Susanne Norgren is the brain and driving force behind several of the sharpest tools produced by Sandvik. Her ability to find innovative solutions to material problems is valued in gold – most recently through the prestigious Gunnar Wallquist Bergsmedalj.
Behind the Sandvik cemented carbides for finishing machining operations and steel turning, or PowerCarbide®, the advanced materials technology that can optimize any drilling operation, lie hundreds of hours of research, countless small innovative developments and many patents to protect the discoveries. These are just two of many cutting-edge technologies where Susanne Norgren’s ability to combine theoretical calculations with practical experiments has had a huge impact on the end product – ensuring longer grinding intervals, fewer bit changes and improved safety for people working within rock technology.
“I think that’s my thing, to switch between deep diving to get the answers and keeping a helicopter view and visionary focus on where we are heading,” says Norgren.
Over a hundred patents
Her enthusiasm and love of tackling technical problems to create the materials of tomorrow has resulted in hundreds of patents with her name on it, but for Norgren, it’s the teamwork behind these that’s most valuable.
“Most important for me is that we succeed in transforming our ideas and solutions into products that are released on the market. That’s what puts Sandvik in the forefront in the industry as well as in the research field, and what makes us unique as a company,” says Norgren.
She is known to be a team player, and her enthusiasm and willingness to find solutions is contagious. It's about unlocking creativity, she explains. Her own curiosity helps. She is very good at asking questions to help others find new angles and solutions.
That’s actually quite easy when you work in an organization full of talented people interested in technology.
"I have fantastic colleagues with whom I can discuss any difficult technical problem and exchange ideas,” she says. “Most important is to build trust. You can only get that free discussion that leads to new solutions when everyone in a team feels safe. It also makes the job so much more fun.”
Her personal journey into the world of calculations and models in R&D and strategic research started with an interest in chemistry and physics. By studying material design at KTH Royal Institute of Technology she could combine them both. However, the studies only made her more curious and after graduation she obtained a doctorate in Material Science and Metallurgy. Norgren keeps one foot in the academic world, at present as adjunct professor in Production and Materials Engineering at Lund University, where she spends 20 percent of her working time teaching, researching and supervising doctorates. In her view, collaboration between industry and academia is purely win-win.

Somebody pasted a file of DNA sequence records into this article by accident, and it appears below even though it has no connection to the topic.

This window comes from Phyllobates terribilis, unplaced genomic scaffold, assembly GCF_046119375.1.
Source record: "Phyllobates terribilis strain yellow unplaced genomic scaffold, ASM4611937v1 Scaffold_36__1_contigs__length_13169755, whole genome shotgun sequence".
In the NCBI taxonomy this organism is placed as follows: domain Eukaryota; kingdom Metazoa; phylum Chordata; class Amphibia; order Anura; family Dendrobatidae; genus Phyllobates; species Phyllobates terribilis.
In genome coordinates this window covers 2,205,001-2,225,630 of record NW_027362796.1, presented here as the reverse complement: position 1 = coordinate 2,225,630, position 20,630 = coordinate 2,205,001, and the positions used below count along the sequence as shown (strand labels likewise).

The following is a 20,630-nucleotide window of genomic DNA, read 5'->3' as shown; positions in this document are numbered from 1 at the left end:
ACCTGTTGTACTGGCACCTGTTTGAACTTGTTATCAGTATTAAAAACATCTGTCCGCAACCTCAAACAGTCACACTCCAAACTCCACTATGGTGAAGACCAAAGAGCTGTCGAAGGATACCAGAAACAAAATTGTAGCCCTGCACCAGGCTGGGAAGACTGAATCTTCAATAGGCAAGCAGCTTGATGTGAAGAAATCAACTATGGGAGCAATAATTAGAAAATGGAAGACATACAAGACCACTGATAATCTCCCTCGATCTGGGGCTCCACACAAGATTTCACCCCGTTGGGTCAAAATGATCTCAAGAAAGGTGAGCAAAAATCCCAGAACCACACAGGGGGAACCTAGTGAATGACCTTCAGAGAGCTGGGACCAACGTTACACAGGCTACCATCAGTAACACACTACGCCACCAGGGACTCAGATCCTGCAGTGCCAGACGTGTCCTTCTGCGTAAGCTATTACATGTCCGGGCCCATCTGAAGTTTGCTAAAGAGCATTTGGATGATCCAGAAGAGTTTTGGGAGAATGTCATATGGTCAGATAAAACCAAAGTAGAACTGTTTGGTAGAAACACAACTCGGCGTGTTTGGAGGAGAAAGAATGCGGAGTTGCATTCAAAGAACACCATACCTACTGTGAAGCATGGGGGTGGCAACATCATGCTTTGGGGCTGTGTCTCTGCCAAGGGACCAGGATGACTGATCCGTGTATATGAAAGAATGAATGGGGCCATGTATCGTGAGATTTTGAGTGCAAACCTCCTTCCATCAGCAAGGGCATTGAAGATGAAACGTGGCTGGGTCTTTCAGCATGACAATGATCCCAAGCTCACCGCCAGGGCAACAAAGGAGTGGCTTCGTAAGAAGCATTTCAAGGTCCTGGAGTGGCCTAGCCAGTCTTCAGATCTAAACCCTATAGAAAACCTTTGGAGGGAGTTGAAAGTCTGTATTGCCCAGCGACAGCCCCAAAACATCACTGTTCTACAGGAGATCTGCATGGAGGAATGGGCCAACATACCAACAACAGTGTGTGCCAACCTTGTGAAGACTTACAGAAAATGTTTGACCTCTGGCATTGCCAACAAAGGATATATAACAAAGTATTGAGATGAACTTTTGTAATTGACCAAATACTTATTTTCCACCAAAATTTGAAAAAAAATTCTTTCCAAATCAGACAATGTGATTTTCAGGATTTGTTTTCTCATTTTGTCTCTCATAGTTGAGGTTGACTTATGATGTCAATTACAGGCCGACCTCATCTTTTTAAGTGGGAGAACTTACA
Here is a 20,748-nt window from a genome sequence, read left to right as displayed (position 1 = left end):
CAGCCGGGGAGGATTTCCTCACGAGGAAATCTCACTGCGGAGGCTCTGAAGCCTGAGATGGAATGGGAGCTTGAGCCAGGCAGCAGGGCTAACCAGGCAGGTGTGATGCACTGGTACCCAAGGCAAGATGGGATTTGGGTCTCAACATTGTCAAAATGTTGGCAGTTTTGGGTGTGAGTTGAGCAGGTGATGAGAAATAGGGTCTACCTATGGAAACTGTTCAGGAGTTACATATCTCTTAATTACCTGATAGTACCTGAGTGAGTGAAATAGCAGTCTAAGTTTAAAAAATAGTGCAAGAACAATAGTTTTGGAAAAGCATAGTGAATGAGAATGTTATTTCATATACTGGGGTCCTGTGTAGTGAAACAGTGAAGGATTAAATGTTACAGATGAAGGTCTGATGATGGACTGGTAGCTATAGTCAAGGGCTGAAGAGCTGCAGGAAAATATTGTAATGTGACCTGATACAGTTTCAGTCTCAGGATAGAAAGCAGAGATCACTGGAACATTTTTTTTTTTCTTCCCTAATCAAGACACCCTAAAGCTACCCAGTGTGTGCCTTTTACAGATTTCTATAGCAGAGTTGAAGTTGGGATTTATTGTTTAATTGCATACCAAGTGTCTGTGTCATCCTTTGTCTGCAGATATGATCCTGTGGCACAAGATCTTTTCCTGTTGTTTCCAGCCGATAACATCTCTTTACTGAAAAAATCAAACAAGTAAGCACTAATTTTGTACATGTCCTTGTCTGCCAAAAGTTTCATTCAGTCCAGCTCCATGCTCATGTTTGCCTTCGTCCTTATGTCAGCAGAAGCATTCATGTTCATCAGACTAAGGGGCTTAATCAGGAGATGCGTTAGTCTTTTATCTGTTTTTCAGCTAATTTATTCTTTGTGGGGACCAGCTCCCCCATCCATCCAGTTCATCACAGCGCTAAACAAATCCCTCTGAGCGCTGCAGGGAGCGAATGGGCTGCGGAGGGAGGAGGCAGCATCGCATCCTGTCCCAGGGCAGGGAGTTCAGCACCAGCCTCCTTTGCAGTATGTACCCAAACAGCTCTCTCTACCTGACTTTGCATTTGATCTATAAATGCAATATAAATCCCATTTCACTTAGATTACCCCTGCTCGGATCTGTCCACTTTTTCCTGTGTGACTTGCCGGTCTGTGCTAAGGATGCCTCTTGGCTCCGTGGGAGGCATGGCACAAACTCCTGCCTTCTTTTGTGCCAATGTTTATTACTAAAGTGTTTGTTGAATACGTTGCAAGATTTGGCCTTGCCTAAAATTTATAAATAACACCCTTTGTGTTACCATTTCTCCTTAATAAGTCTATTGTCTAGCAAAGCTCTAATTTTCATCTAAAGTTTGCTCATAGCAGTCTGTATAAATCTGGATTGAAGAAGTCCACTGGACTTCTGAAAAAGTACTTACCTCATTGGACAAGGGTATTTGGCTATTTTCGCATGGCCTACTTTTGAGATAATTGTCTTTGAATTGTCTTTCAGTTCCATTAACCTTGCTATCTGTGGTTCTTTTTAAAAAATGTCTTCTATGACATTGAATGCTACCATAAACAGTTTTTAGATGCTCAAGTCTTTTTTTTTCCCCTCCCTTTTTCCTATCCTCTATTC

“To keep our competitive edge, we need to focus on the future, but no matter how clever the solutions we present, to be of use, they need to fit the industrial and societal needs. The industry-academia ecosystem is essential for us as a company as it enables us to rephrase our queries to better understand the underlying research question. Increased knowledge and understanding from a purely scientific angle benefits not only us but also the greater community,” she says.
The first time a woman receives the medal
In March, Susanne Norgren will be back at KTH, this time to receive Professor Gunnar Wallquist’s Mining and Materials Medal – an award only handed out every ten years. This is the first time the medal goes to a woman.
“It’s very unexpected and I am deeply honored. Hopefully this will inspire more women to step up and join the industry. But, as with everything else, I would not have been able to achieve this without all the people that have walked by my side,” she says.
Role: Group Expert Materials Design, Sandvik
Sandvik employee: Since 2000 and has over the years worked in all business areas
Other missions: Adjunct professor, Production and Materials Engineering, Lund University - a Lise Meitner professorship, Co-chair at The European Powder Metallurgy Institute (EPMI) and Chair of division V Mining and Materials at the Royal Swedish Academy of Engineering Sciences
Merits: Has published 75 research articles and obtained more than 400 patents
Family: Husband and two grown daughters
Favorite hobbies: Skiing and sailing
Secret superpower: I am good at finding the key that opens up the creativity in others.
In Focus: For receiving Professor Gunnar Wallquist’s Mining and Materials Medal.
What is the best thing about your job?
That I can work with really difficult technical problems and solve them together with myclever colleagues. It’s such a privilege to continuously get to explore new and innovativeissues in all our business areas, from machining and rock drilling to 3D printing and everything in between.
How do you build the most creative team?
Make sure you have a safe environment where thoughts and people are allowed to flourish. Keep an open mind. Stay focused. Have fun.
What is your main focus at present?
The trend towards sustainability, electrification and the green transition as this puts enormousdemands on recycling, processes, applications and new materials